- Scientists in Taiwan find the lair of giant predator worms that inhabited the seafloor 20 million years ago.
- The worm is possibly related to the modern bobbit worm (Eunice aphroditois).
- The creatures can reach several meters in length and famously ambush their pray.
A three-dimensional model of the feeding behavior of Bobbit worms and the proposed formation of Pennichnus formosae.
Credit: Scientific Reports
Beware the Bobbit Worm!<span style="display:block;position:relative;padding-top:56.25%;" class="rm-shortcode" data-rm-shortcode-id="1f9918e77851242c91382369581d3aac"><iframe type="lazy-iframe" data-runner-src="https://www.youtube.com/embed/_As1pHhyDHY?rel=0" width="100%" height="auto" frameborder="0" scrolling="no" style="position:absolute;top:0;left:0;width:100%;height:100%;"></iframe></span>
The idea behind the law was simple: make it more difficult for online sex traffickers to find victims.
- SESTA (Stop Enabling Sex Traffickers Act) and FOSTA (Allow States and Victims to Fight Online Sex Trafficking Act) started as two separate bills that were both created with a singular goal: curb online sex trafficking. They were signed into law by former President Trump in 2018.
- The implementation of this law in America has left an international impact, as websites attempt to protect themselves from liability by closing down the sections of their sites that sex workers use to arrange safe meetings with clientele.
- While supporters of this bill have framed FOSTA-SESTA as a vital tool that could prevent sex trafficking and allow sex trafficking survivors to sue those websites for facilitating their victimization, many other people are strictly against the bill and hope it will be reversed.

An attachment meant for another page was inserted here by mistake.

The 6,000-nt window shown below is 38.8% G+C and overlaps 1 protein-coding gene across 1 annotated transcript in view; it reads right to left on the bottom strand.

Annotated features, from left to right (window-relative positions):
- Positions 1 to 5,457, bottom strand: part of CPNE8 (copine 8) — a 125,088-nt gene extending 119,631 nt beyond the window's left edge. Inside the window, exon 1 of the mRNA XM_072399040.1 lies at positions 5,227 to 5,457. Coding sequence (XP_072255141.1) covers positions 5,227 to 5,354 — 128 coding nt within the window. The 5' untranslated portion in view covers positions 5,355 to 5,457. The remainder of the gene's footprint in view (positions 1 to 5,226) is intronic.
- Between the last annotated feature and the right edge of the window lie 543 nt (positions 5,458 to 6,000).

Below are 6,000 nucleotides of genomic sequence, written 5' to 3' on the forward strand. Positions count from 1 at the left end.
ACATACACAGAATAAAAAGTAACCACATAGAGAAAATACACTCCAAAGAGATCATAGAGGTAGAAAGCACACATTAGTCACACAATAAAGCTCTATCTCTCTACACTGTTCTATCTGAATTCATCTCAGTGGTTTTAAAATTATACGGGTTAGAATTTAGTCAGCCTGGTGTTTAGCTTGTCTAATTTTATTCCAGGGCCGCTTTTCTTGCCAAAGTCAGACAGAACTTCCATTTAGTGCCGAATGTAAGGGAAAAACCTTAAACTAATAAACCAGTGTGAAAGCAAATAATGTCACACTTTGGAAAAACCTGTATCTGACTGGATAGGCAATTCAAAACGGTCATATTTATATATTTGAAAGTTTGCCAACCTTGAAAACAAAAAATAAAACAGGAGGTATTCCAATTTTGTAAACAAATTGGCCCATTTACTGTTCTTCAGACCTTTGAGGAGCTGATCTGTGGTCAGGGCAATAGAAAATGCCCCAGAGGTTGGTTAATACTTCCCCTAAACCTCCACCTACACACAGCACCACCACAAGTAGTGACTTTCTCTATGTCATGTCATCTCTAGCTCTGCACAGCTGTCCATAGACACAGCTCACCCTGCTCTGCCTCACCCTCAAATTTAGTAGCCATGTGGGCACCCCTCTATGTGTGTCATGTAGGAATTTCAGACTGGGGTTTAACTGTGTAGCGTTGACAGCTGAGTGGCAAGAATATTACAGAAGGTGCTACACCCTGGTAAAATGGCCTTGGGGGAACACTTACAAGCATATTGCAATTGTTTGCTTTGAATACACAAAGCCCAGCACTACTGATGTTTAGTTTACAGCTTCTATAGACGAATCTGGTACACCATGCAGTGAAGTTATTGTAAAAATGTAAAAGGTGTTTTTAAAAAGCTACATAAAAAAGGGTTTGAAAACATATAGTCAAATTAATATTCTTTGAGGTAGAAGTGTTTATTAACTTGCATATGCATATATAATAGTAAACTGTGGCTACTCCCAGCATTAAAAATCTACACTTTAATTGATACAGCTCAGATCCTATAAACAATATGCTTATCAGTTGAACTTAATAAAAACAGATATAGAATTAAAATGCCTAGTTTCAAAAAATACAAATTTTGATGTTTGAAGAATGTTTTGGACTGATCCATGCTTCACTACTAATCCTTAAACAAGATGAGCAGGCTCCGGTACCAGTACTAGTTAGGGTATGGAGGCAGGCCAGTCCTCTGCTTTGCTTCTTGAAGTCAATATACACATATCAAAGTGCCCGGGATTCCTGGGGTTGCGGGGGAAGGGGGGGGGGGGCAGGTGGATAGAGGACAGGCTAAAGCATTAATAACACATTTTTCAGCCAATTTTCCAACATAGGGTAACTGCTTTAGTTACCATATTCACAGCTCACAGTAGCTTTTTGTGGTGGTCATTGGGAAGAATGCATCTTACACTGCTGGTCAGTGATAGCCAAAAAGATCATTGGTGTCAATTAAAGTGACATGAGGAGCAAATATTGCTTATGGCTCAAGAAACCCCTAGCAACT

What is FOSTA-SESTA?<span style="display:block;position:relative;padding-top:56.25%;" class="rm-shortcode" data-rm-shortcode-id="723125b44601d565a7c671c7523b6452"><iframe type="lazy-iframe" data-runner-src="https://www.youtube.com/embed/WBaqDjPCH8k?rel=0" width="100%" height="auto" frameborder="0" scrolling="no" style="position:absolute;top:0;left:0;width:100%;height:100%;"></iframe></span><p>SESTA (Stop Enabling Sex Traffickers Act) and FOSTA (Allow States and Victims to Fight Online Sex Trafficking Act) were signed into law by former President Trump in 2018. There was some argument that this law may be unconstitutional as it could potentially violate the <a href="https://constitution.congress.gov/constitution/amendment-1/" target="_blank">first amendment</a>. A criminal defense lawyer explains this law in-depth in <a href="https://www.youtube.com/watch?v=RoWx2hYg5uo&t=38s" target="_blank" rel="nofollow">this video</a>. </p><p><strong>What did FOSTA-SESTA aim to accomplish?</strong></p><p>The idea behind the law was simple: make it more difficult for online sex traffickers to find victims. FOSTA-SESTA started as two separate bills that were both created with a singular goal: curb online sex trafficking. Targeting websites like Backpage and Craigslist, where sex workers would often arrange meetings with their clientele, FOSTA-SESTA aimed to stop the illegal sex-trafficking activity being conducted online. While the aim of FOSTA-SESTA was to keep people safer, these laws have garnered international speculation and have become quite controversial. </p><p><a href="https://www.businesswire.com/news/home/20180321006214/en/National-Anti-Trafficking-Coalition-Celebrates-Survivors-Senate-Passes" target="_blank" rel="noopener noreferrer">According to BusinessWire</a>, many people are in support of this bill, including the National Center for Missing and Exploited Children and World Without Exploitation (WorldWE). </p><p>"With the growth of the Internet, human trafficking that once happened mainly on street corners has largely shifted online. According to the National Center for Missing & Exploited Children, 73 percent of the 10,000 child sex trafficking reports it receives from the public each year involve ads on the website Backpage.com."</p><p>As soon as this bill was <a href="https://www.pivotlegal.org/sesta_fosta_censoring_sex_workers_from_websites_sets_a_dangerous_precedent" target="_blank" rel="noopener noreferrer">signed into law</a>, websites where sex workers often vetted and arranged meetings with their clients could now be held liable for the actions of the millions of people that used their sites. This meant websites could be prosecuted if they engaged in "the promotion or facilitation of prostitution" or "facilitate traffickers in advertising the sale of unlawful sex acts with sex trafficking victims." </p><p><strong>The bill's effects were felt around the world — from Canadians being unhappy with the impact of this American bill to U.K. politicians considering the implementation of similar laws in the future.</strong> </p><p>Heather Jarvis, the program coordinator of the Safe Harbour Outreach Project (SHOP), which supports sex workers in the St. John's area, <a href="https://www.cbc.ca/news/canada/newfoundland-labrador/heather-jarvis-website-shutdown-1.4667018" target="_blank" rel="noopener noreferrer">explained to CBC in an interview</a> that the American bill is impacting everyone, everywhere: "When laws impact the internet — the internet is often borderless — it often expands across different countries. So although these are laws in the United States, what we've seen is they've been shutting down websites in Canada and other countries as well."</p><p>Jarvis suggests in her interview that instead of doing what they aimed to do with the bill and improving the safety of victims of sex trafficking or sexual exploitation, the website shutdowns are actually making sex workers less safe. </p><p>While <a href="https://gizmodo.com/the-uk-wants-its-own-version-of-fosta-sesta-that-could-1827420794" target="_blank" rel="noopener noreferrer">one U.K. publication</a> refers to FOSTA-SESTA as "well-intentioned but ultimately deeply-flawed laws," it also mentions that politicians in the United Kingdom are hoping to pursue similar laws in the near future. </p>